ON MARCO ISLAND, AN AFFLUENT island community on the west coast of Florida, Ed Ehlen, the owner of a flooring company, wanted a lawn next to his $4 million home that would require very little maintenance. So he put down artificial turf, like the material used in sports arenas. But city officials wanted the material removed, saying that rubberized pieces could be dislodged in heavy rain and endanger local wildlife.
The city initially rejected Ehlen's argument that the lawn would actually be more environmentally friendly, because it doesn't require water, weed killers, or pesticides to look beautiful. Planners refused to grant him a certificate of occupancy unless he tore up the turf.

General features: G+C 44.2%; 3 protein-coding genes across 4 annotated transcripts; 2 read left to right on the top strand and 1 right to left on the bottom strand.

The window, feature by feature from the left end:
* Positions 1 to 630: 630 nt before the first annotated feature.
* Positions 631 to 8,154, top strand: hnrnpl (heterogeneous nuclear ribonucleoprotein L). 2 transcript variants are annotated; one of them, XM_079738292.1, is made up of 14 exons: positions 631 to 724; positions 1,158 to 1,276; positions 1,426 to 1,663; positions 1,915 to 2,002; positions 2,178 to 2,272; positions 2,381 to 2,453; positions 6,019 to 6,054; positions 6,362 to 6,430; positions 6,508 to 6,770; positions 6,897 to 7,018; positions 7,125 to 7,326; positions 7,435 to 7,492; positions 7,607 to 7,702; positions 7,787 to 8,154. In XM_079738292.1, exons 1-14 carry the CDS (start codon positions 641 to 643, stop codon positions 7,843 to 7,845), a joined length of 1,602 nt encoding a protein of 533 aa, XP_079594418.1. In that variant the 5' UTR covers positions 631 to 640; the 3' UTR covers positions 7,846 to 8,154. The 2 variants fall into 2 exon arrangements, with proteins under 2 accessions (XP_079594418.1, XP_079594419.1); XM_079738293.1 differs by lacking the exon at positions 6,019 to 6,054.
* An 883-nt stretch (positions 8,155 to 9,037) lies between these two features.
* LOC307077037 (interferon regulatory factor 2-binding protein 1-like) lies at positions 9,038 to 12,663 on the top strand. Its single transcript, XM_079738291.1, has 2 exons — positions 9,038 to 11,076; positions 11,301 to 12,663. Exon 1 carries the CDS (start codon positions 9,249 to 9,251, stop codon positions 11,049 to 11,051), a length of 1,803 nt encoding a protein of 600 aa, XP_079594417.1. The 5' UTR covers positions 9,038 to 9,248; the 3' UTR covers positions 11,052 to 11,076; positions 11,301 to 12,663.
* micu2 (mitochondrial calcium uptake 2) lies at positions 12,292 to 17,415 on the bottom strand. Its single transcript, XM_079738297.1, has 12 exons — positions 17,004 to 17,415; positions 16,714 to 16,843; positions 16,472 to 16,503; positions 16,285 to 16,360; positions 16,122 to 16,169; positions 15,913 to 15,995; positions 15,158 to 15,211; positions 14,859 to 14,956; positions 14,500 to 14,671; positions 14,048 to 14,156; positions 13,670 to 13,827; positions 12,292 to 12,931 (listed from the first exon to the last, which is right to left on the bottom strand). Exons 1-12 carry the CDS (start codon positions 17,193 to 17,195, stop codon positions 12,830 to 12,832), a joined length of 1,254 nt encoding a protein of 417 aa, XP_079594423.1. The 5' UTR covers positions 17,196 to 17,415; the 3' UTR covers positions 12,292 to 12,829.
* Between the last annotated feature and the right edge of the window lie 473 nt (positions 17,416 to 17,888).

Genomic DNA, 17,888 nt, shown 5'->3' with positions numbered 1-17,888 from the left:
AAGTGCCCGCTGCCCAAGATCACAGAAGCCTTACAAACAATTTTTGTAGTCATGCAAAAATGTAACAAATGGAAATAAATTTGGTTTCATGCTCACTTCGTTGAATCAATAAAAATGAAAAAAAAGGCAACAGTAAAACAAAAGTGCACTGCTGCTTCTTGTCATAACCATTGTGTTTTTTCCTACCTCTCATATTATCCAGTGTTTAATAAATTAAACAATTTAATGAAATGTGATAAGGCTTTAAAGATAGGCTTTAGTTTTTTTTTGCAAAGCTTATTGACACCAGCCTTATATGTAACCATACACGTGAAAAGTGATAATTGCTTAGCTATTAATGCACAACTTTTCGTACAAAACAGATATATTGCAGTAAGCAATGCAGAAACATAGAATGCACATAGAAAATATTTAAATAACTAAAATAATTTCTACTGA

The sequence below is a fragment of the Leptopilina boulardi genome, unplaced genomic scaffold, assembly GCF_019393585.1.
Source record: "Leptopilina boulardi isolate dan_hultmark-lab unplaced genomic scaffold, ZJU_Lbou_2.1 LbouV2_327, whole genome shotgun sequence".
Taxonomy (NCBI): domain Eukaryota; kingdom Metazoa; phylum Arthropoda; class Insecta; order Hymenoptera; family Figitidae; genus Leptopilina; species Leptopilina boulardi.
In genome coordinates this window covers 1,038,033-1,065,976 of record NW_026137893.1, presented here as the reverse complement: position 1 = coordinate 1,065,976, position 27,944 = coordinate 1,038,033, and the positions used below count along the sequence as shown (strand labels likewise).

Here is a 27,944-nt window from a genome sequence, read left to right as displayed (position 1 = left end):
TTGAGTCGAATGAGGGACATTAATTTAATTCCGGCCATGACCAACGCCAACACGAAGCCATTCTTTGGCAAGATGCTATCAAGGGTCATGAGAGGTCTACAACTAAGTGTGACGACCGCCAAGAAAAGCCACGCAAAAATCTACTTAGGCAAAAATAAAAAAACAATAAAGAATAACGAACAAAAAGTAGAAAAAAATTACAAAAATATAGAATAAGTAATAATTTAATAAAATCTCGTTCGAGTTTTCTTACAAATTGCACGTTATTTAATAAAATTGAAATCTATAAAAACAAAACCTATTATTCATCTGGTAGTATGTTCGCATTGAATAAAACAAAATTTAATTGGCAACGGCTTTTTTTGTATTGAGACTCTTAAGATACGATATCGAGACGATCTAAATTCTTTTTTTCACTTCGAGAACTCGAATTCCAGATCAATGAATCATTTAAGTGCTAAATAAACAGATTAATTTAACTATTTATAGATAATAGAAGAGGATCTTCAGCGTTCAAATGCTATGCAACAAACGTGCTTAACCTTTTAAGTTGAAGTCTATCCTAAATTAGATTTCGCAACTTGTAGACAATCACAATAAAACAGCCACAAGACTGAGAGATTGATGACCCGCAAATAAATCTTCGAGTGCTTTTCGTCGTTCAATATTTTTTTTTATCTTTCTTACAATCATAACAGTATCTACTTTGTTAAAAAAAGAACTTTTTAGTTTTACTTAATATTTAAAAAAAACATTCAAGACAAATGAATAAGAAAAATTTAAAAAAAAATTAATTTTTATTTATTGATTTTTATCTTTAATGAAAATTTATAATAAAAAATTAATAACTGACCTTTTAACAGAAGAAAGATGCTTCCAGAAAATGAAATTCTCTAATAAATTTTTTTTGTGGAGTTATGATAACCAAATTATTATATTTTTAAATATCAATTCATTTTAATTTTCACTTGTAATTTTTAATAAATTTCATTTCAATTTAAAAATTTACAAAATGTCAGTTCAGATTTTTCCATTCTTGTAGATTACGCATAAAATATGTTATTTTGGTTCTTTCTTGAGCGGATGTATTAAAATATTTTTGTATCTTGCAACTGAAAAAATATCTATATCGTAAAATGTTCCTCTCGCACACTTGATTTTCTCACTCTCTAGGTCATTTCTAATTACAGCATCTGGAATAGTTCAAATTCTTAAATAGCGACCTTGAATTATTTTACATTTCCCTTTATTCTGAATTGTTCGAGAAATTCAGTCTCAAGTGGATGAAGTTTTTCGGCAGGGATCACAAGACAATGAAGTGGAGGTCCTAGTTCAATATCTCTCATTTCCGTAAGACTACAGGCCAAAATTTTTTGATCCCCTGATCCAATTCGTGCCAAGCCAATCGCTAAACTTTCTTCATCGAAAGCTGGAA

In protest, Ehlen painted the unfinished side of his new home with purple and green polka dots. But the story didn't end there.
Several other Marco Island residents were discovered to have plastic turf already in place. At least one resident, Robert Fairchild, has had a plastic lawn for three years.
After much heated debate, the city planning board finally agreed to let the people with plastic lawns keep their turf—at least for three years, during which time it plans to do an environmental study to weigh the pros and cons of the product's impact.
Learn more about markets featured in this article: Naples, FL.